One of the predominant economic activities in the region of Bajo Cauca, Alto San Jorge and the jungle regions of the western department of Chocó, is mining. Open-pit mining activities have been linked to the persistence of malaria transmission, particularly in endemic areas where access to health services and prevention programs is very limited. This is also an issue in Brazil and across the Amazonas56. Illegal mining operations in Colombia have been known to cause population displacement, deforestation and favorable mosquito breeding grounds via stagnant water pools. Some of the more rural and harder to reach locations also suffer from a lack of access to medications, vaccines and general healthcare. The latter point has been further amplified by historical conflicts in some of these areas that has made data collection and health care strategies difficult to implement.

The relatively unpredictable factors that have affected the control of the disease in Colombia and neighboring countries, reflects how essential it is to create and adapt tailor-made strategies. As with the case in Thailand, addressing malaria in just one district, country or region often isn’t enough. Bordering countries and territories must also have a program of control for the disease to be eliminated – another argument for the disease being a global issue.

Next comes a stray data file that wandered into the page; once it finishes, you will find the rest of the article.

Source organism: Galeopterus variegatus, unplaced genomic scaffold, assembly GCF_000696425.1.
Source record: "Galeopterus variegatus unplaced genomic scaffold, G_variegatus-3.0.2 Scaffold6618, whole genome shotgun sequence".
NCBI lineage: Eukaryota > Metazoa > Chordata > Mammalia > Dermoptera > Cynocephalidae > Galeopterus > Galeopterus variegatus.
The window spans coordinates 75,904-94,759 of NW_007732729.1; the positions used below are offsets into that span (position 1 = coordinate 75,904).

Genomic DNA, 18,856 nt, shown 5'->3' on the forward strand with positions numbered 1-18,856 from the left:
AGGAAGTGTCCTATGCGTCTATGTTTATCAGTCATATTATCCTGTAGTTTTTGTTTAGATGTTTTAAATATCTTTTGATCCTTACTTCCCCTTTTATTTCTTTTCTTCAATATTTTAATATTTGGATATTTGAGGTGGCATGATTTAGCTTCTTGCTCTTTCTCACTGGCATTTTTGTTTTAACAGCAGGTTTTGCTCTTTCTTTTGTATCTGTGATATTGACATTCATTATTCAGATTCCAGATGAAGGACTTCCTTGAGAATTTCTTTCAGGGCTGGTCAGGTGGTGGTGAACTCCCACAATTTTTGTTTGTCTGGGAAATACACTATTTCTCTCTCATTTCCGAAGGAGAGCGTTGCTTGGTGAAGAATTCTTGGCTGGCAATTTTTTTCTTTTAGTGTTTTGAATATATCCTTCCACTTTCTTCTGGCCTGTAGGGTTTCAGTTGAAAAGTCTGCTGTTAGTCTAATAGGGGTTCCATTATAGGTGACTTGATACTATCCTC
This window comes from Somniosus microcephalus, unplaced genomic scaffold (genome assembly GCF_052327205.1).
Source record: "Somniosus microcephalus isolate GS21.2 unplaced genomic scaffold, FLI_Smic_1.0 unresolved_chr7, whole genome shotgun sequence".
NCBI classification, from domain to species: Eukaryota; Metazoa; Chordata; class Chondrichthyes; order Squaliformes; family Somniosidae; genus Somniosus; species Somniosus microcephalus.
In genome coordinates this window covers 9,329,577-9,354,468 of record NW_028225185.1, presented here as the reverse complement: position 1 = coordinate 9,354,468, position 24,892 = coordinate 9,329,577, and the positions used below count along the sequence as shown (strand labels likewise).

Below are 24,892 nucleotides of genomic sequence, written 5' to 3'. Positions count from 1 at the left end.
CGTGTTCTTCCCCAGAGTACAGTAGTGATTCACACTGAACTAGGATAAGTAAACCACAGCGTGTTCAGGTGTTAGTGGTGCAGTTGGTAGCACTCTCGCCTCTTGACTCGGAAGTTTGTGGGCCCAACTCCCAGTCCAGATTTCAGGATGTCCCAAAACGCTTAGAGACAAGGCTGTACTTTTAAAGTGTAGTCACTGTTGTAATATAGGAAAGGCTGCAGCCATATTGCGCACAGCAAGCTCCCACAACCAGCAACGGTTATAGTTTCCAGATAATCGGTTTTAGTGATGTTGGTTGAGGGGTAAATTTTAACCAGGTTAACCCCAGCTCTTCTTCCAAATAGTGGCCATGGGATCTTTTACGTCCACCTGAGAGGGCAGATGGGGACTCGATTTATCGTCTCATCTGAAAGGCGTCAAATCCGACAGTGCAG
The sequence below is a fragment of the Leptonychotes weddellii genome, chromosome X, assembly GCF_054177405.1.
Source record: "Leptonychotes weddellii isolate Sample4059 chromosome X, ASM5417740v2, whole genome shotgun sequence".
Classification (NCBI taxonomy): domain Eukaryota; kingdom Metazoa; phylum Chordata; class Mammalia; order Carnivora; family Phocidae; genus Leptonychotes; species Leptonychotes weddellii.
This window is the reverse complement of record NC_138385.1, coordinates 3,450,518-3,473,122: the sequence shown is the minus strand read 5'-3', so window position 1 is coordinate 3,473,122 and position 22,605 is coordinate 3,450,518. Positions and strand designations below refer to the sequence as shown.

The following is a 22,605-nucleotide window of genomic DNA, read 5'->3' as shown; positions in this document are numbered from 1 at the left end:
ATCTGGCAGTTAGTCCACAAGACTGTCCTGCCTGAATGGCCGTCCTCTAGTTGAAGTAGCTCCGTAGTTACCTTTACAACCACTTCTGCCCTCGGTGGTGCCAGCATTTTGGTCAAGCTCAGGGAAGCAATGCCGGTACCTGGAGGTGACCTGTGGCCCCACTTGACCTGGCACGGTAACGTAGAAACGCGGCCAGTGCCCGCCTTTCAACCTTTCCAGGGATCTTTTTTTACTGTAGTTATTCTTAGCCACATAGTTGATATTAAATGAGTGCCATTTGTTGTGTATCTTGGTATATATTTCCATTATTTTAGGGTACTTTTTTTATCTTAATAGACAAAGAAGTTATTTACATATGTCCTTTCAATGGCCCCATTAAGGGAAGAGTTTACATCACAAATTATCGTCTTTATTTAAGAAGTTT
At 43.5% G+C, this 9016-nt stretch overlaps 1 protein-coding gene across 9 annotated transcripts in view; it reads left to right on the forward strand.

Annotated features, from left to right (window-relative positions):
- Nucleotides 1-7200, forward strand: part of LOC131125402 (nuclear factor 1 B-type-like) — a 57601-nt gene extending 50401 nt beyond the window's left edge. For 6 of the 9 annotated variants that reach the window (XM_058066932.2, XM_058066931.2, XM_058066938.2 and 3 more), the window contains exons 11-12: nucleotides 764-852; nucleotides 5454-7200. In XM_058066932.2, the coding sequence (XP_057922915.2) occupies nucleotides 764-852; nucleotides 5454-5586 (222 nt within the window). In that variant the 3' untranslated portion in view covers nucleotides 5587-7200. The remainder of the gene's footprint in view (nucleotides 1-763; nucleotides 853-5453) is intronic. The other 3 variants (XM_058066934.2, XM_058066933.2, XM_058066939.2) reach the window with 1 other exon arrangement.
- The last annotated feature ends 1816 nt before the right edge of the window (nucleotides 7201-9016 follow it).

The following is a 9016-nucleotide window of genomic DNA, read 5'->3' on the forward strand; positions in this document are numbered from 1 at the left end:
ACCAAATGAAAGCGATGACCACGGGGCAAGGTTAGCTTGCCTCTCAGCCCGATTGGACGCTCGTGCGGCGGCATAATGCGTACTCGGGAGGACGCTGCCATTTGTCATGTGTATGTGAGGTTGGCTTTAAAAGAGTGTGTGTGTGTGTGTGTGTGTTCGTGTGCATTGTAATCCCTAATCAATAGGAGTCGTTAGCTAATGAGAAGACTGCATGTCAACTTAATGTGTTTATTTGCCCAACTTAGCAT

Who is Currently Funding the Fight?

Funding for malaria control and elimination, 2010–2021
Funding for malaria control and elimination, 2010–2021 (% of total funding), by source of funds (constant 2021 US$), Global Fund, NMP reports, OECD CRS database, United Kingdom Foreign, Commonwealth and Development Office, WHO estimates and World Bank DataBank.

Around two thirds of malaria control and elimination funding was provided by international countries and donors during 2010–2021. The other third was provided by the governments of endemic countries. Funding for research and development comes from a range of different sectors: countries’ public sectors and private sectors including philanthropic donations, multinational corporations and small to medium enterprises. The biggest donor countries were the U.S. (36%), the UK (8%), France (4%), Germany (3%) and Japan (3%)57.